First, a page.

Page has accrued an impressive list of film credits including “Hydra,” Donovan Renn’s (“The End”) ‘“They Were the Ones,” “A Sense of Syntex,” David Frtenik’s “Fret Not,” Steve Anthopoulos’ (“The 21 Conspiracy,” “Farid in the West”) “How Long Can You Hold Your Breath” and Caleb Shaffer’s (“One Word”) hard hitting thriller “Finding Polish” where she acts alongside Javed Khan from the BAFTA Award nominated series “Coming Up.” Out of all of her film work though, the one that substantially sticks out and shines a light on her innate talent is undoubtedly the riveting feature film “Nude Study.”

Directed by Stefan Popescu, who won the Best Director Award at the Melbourne Underground Film Festival for his film “Rosebery 7470” and the Monster Jury Award at Monster Fest for the film “Vixen Velvet’s Zombie Massacre III,” “Nude Study” takes place in the wild Canadian arctic and follows a young filmmaker who’s desperate to leave the old version of herself behind– and she gets her chance when she meets Sarah, an alluring local girl who will change her life forever.

In the film Natalie Page takes on the lead role of Sarah’s mother Glynnis, an aging woman whose family’s hostility towards one another is causing them to fall apart. Although her health is clearly failing, we see Page’s character Glynnis put on a ‘happy’ face as she pretends that every is okay; and, while she is painfully close to death, her illness does have one positive impact, and that is that it helps bring a broken family closer together.

Page explains,  “She brought a family together that previously shared little to no affection or understanding for each other.”

With a collection of powerful performances already under her belt, it’s not at all surprising that Page managed to deeply immerse herself into such a challenging character and flawlessly portray Glynnis’ slow deterioration, even if the character is the exact opposite of herself.

About the process of getting into her character Page admits, “I needed to remove myself from much of the activity around me… my usual vital energy needed to be contained as I moved closer to filming, as  death and energy was definitely waning.  It was quite a solo experience, one where I imagined reaching the final stages of life, visiting the local graveyard and getting in touch with grief and the inevitable departure of this earthly existence we call life.”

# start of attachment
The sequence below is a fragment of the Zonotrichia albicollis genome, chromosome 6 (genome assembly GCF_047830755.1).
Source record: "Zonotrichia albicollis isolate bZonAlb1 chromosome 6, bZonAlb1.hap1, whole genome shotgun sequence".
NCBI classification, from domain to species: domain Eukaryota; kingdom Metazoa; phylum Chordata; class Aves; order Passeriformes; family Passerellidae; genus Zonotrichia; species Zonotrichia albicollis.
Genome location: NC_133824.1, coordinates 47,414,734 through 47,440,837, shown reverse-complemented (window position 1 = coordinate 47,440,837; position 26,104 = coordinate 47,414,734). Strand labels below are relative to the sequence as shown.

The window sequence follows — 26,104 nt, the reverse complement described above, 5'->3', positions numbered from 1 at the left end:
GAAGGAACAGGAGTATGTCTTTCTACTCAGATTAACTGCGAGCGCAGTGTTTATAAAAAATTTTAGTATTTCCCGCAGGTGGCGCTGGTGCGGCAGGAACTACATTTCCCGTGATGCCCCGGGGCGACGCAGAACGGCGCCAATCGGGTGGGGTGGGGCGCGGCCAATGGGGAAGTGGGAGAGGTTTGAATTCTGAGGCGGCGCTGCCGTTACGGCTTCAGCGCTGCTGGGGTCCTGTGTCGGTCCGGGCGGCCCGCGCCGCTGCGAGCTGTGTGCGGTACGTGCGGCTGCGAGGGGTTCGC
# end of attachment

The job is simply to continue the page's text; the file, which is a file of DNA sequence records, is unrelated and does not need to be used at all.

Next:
Natalie Page
Behind the scenes of Natalie getting into character for “Nude Study”

In the film Page gives a captivating performance starring alongside Jackie Alixander from the hit Primetime Emmy Award winning series “Xena: Warrior Princess,” the Indie Series Award winning show “Keith Broke His Leg” and “Dark Knight,” and Marty Rhone from the 12-time Logie Award winning series “Neighbours.”

“Nude Study” had its Australian premiere at the popular Revelation Perth International Film Festival and was chosen as an Official Selection of the London Underground Film Festival, Buffalo Niagara Film Festival, the New York International Film Festival and the OutLook Film Festival, as well as screened at the Dawson City International Film Festival.

Natalie Page
Film poster for “Nude Study”

From taking on lead roles in hit crime dramas to portraying a deeply burdened dying mother in “Nude Study,” actress Natalie Page is one of Australia’s best talents, one who will undoubtedly continue to captivate us for years to come.

From Commercials to Film, Director Roberto Escamilla is a Visionary Artist!

Director Roberto Escamilla
Director Roberto Escamilla

Many directors find success directing commercials and/or music videos and choose to stay there throughout their careers; and there’s absolutely nothing wrong with that as artists and brands need someone who can direct great commercials and music videos in order to keep their audience engaged. In the same breath though, there are many directors who have chosen to use their experience directing commercials and music videos as a stepping stone into directing narrative films, and Mexican director Roberto Escamilla is one of them.

Since beginning his career many years ago, Escamilla has become known for his work as the director behind a slew of popular commercials and music videos, as well as for his work as the director of the opening sequences for the hit telenovelas “Pasión y Poder” (aka “Passion and Power”) starring Jorge Salinas (“Que Bonito Amor”) and Fernando Colunga (“Soy Tu Dueña”), “Corona De Lágrimas” (aka “Crown of Tears”) starring Victoria Ruffo (“Triunfo del Amor”) and Alejandro Nones (“La Piloto”), and the romantic drama “La Que No Podía Amar” (aka “The One Who Couldn’t Love”) starring Susana González (“La Candidata”) and Anna Brenda Contreras (“Blue Demon”).

Over the years Escamilla’s reputation as a skilled director has spread far beyond Mexico as more and more international audiences have had the opportunity to see his work. In 2015 Escamilla was hired by Mexico-based production company Curiosity Media and award winning advertising agency Y & R to direct the “”Hot Cakes de Película” commercial for leading maple syrup brand Karo. The commercial is modern, funny and so visually enticing that it will make you want to smother your pancakes in Karo’s maple syrup the next chance you get! As the director of the commercial Escamilla definitely nailed the mark.